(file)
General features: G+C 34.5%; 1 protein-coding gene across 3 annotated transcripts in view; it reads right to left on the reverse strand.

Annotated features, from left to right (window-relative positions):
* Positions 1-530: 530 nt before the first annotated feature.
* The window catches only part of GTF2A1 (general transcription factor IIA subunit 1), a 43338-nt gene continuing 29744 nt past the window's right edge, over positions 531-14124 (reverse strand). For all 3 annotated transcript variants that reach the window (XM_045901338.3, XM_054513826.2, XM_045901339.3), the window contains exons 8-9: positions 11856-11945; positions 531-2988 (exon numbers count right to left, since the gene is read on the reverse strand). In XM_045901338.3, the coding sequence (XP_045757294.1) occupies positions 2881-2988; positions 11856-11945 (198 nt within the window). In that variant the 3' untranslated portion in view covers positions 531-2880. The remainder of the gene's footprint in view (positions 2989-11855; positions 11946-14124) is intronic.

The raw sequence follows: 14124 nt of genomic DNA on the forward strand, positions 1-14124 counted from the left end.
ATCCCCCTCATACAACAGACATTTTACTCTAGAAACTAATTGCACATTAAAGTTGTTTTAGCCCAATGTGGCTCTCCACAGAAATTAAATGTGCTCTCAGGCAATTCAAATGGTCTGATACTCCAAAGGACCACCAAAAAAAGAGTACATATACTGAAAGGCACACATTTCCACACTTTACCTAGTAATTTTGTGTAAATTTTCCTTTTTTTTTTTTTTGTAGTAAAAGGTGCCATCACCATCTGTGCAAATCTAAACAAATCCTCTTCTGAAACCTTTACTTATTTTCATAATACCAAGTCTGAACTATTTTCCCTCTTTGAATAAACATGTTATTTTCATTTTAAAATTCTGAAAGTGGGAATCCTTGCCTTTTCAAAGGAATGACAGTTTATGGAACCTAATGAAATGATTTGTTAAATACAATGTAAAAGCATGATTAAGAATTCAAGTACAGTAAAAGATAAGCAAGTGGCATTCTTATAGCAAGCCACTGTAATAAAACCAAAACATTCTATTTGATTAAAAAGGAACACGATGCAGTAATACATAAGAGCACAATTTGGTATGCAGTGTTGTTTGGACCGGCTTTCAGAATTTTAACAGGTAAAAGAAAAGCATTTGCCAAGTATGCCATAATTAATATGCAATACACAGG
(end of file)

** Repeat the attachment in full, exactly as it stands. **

General features: G+C 34.5%; 1 protein-coding gene across 3 annotated transcripts in view; it reads right to left on the reverse strand.

Annotated features, from left to right (window-relative positions):
* Positions 1-530: 530 nt before the first annotated feature.
* The window catches only part of GTF2A1 (general transcription factor IIA subunit 1), a 43338-nt gene continuing 29744 nt past the window's right edge, over positions 531-14124 (reverse strand). For all 3 annotated transcript variants that reach the window (XM_045901338.3, XM_054513826.2, XM_045901339.3), the window contains exons 8-9: positions 11856-11945; positions 531-2988 (exon numbers count right to left, since the gene is read on the reverse strand). In XM_045901338.3, the coding sequence (XP_045757294.1) occupies positions 2881-2988; positions 11856-11945 (198 nt within the window). In that variant the 3' untranslated portion in view covers positions 531-2880. The remainder of the gene's footprint in view (positions 2989-11855; positions 11946-14124) is intronic.

The raw sequence follows: 14124 nt of genomic DNA on the forward strand, positions 1-14124 counted from the left end.
ATCCCCCTCATACAACAGACATTTTACTCTAGAAACTAATTGCACATTAAAGTTGTTTTAGCCCAATGTGGCTCTCCACAGAAATTAAATGTGCTCTCAGGCAATTCAAATGGTCTGATACTCCAAAGGACCACCAAAAAAAGAGTACATATACTGAAAGGCACACATTTCCACACTTTACCTAGTAATTTTGTGTAAATTTTCCTTTTTTTTTTTTTTGTAGTAAAAGGTGCCATCACCATCTGTGCAAATCTAAACAAATCCTCTTCTGAAACCTTTACTTATTTTCATAATACCAAGTCTGAACTATTTTCCCTCTTTGAATAAACATGTTATTTTCATTTTAAAATTCTGAAAGTGGGAATCCTTGCCTTTTCAAAGGAATGACAGTTTATGGAACCTAATGAAATGATTTGTTAAATACAATGTAAAAGCATGATTAAGAATTCAAGTACAGTAAAAGATAAGCAAGTGGCATTCTTATAGCAAGCCACTGTAATAAAACCAAAACATTCTATTTGATTAAAAAGGAACACGATGCAGTAATACATAAGAGCACAATTTGGTATGCAGTGTTGTTTGGACCGGCTTTCAGAATTTTAACAGGTAAAAGAAAAGCATTTGCCAAGTATGCCATAATTAATATGCAATACACAGG